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Knicks 120, Bulls 112: "I think even Roger Mason Jr. could probably hit a shot tonight."

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It was that kind of night, friends. So many Knicks were hitting so many shots from so many spots that, as commenter flossy said, even the cold-shooting Roger Mason Jr. might have busted out of his slump this evening, had he played. The Knicks shot a flat-out silly 16-24 from three-point range, carrying an 18-point lead into halftime, then weathering run after run by Derrick Rose and the Bulls to win their second game of the season and first nationally broadcast game since the invention of the television.

Take the jump for notes on the evening.

- Even if the Knicks hadn't won, we would've found a silver lining in the fact that Danilo Gallinari finally came alive on offense. Danilo was on fire in the first half, nailing threes AND attacking the basket for 21 of his 24 points. Gallo, his hair soft and gel-free (Coincidence? I think not.), stepped into his jumpers, drove when he found seams, and suddenly looked locked into the offensive scheme. 4-4 from downtown and 6-6 from the line is such a breath of fresh air, just when I was really starting to worry about the dude. In the same way the sky wasn't falling after three awful games, we shouldn't deem Gallo "back" after one stellar half. It was a huge relief, though.

- What's funniest about about the Knicks' 16-24 shooting from outside is that the Bulls had a terrific three-point game (9-19) themselves. This was a good ol' shootout, and the Bulls put up fantastic shooting numbers. The Knicks were just fantastic-er.

- Another major storyline was the plight of Amar'e Stoudemire, who sputtered amid the Knicks' success, notching an ugly 14 and 8 on 5-21 shooting, 8 turnovers, and all six of his fouls. There's no question that Stoudemire played a clumsy, sloppy game. He made poor decisions, stepped way out of his comfort zone, and wasted numerous possessions. That said, I think those of us that were calling for him to be benched were missing something. See, the Bulls are terrific at defending the pick-and-roll, and they crammed the lane to prevent Amar'e from knifing to the rim. Gallinari, Raymond Felton, Douglas, and the rest of the shooters owe plenty of their open shots to the fact that Stoudemire is a defender magnet. THAT said, just because Amar'e is a defender magnet doesn't mean he has to be a ball magnet. I think the seed needs to be planted in his head that he can be incredibly effective on offense without scoring or even handling the rock. Just by picking, rolling, and attracting help, Amar'e can open up the perimeter, allow wings to sneak backdoor, and generally wreak havoc.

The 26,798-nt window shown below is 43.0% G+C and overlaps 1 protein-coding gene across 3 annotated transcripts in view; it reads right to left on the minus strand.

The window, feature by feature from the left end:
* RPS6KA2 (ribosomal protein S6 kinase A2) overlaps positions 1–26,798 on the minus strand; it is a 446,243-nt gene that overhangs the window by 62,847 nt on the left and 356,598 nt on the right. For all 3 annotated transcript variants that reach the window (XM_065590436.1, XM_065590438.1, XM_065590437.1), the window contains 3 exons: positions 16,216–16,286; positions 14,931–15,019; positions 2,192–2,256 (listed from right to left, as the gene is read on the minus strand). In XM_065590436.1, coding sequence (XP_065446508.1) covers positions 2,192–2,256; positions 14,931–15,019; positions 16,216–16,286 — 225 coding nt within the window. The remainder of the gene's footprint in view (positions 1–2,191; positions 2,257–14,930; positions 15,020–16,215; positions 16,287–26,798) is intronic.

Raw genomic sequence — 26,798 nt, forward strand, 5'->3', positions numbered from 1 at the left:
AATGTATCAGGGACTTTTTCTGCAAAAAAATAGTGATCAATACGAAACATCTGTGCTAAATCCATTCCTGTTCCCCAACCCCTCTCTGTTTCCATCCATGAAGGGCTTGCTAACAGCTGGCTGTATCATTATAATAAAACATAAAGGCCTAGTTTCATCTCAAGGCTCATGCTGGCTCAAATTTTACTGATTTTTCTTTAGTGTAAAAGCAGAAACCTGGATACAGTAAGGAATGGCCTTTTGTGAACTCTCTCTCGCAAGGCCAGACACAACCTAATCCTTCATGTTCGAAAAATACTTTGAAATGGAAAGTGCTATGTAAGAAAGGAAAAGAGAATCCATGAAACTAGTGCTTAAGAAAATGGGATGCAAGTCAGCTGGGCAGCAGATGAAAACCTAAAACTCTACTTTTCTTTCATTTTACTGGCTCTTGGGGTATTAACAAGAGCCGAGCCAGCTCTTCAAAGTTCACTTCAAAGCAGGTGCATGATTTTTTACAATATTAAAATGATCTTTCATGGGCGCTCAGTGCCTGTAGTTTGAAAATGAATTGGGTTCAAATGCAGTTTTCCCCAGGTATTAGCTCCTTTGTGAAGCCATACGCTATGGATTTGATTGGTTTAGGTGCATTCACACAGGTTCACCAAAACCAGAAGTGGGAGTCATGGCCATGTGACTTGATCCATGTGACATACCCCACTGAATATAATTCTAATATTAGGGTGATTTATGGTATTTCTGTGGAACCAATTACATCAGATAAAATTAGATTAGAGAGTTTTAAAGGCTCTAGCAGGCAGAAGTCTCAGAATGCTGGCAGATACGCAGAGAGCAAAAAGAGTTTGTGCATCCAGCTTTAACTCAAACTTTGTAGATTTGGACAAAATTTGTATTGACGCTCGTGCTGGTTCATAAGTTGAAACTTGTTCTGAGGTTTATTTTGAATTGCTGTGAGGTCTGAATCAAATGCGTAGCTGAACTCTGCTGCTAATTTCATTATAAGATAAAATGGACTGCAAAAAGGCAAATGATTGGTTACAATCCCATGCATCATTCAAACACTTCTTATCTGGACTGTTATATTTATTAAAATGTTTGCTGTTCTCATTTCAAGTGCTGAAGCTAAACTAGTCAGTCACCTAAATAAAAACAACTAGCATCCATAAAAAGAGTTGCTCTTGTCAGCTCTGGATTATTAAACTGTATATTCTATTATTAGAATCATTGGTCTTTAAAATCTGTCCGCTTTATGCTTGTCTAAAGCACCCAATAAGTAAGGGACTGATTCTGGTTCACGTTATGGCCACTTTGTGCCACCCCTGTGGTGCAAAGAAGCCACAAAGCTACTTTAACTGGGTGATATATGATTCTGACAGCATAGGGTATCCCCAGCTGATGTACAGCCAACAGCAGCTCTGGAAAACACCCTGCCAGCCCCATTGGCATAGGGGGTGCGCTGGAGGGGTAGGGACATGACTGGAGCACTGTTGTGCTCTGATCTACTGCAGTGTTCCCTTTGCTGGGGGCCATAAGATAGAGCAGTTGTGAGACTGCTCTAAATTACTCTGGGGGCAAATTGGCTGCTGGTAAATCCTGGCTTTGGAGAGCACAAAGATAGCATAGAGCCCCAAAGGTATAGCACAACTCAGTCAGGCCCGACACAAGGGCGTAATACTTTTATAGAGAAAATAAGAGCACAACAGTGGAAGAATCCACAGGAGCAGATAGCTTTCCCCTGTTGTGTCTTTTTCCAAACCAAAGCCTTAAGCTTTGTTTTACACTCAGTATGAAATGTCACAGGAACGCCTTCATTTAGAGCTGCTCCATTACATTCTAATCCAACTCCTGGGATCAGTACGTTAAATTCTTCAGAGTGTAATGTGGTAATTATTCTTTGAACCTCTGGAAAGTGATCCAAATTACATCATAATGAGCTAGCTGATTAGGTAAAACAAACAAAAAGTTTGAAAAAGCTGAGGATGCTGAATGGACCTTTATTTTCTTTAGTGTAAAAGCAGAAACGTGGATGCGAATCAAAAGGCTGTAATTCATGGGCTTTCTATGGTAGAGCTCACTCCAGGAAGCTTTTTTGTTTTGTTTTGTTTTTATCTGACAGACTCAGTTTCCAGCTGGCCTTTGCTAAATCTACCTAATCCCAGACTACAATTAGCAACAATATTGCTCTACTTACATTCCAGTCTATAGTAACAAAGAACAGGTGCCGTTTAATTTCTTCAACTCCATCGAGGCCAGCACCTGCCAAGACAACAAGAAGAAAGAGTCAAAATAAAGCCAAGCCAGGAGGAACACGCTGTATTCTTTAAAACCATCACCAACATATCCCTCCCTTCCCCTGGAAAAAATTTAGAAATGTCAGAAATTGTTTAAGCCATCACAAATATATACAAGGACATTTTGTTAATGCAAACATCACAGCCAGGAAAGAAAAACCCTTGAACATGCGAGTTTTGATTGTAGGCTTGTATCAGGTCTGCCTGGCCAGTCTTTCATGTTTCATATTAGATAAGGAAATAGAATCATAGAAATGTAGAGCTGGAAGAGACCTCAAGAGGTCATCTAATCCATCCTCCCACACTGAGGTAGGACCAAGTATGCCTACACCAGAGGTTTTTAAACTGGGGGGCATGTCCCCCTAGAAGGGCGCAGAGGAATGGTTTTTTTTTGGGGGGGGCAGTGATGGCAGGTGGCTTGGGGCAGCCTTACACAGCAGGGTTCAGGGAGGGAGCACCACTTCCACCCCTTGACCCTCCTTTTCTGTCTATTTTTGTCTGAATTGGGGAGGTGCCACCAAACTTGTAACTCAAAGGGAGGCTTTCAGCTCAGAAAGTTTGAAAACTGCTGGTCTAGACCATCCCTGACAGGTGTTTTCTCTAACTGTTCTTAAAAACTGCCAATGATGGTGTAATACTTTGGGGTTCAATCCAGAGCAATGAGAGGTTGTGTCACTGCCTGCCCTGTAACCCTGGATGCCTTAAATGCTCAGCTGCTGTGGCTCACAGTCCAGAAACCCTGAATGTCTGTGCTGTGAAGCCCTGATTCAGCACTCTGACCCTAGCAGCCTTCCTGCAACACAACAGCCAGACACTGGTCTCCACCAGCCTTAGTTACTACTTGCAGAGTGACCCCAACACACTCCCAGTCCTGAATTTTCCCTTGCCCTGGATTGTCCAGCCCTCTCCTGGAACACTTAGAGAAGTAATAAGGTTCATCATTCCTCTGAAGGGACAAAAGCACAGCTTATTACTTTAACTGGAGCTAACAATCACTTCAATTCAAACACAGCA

- The point guards are gradually coming to understand this. Both Raymond Felton and Toney Douglas forced some precarious entry passes to Stoudemire, but they also thrived off his gravitational pull. The drive-and-kick and pick-and-pop were in full effect from both point guards, and their stat lines (20 and 10 for Felton. 30, 4, and 4 steals for Toney) reflect that.

- I forgot to mention in that long bullet point that Amar'e started the game by nailing some midrange jumpers. I'm perfectly happy with him taking that shot, provided that he's open and steps into the shot. When he gets to planning, dribbling, faking, and pondering existence with the ball in his hands, things start to go awry. Keep it simple, Amar'e.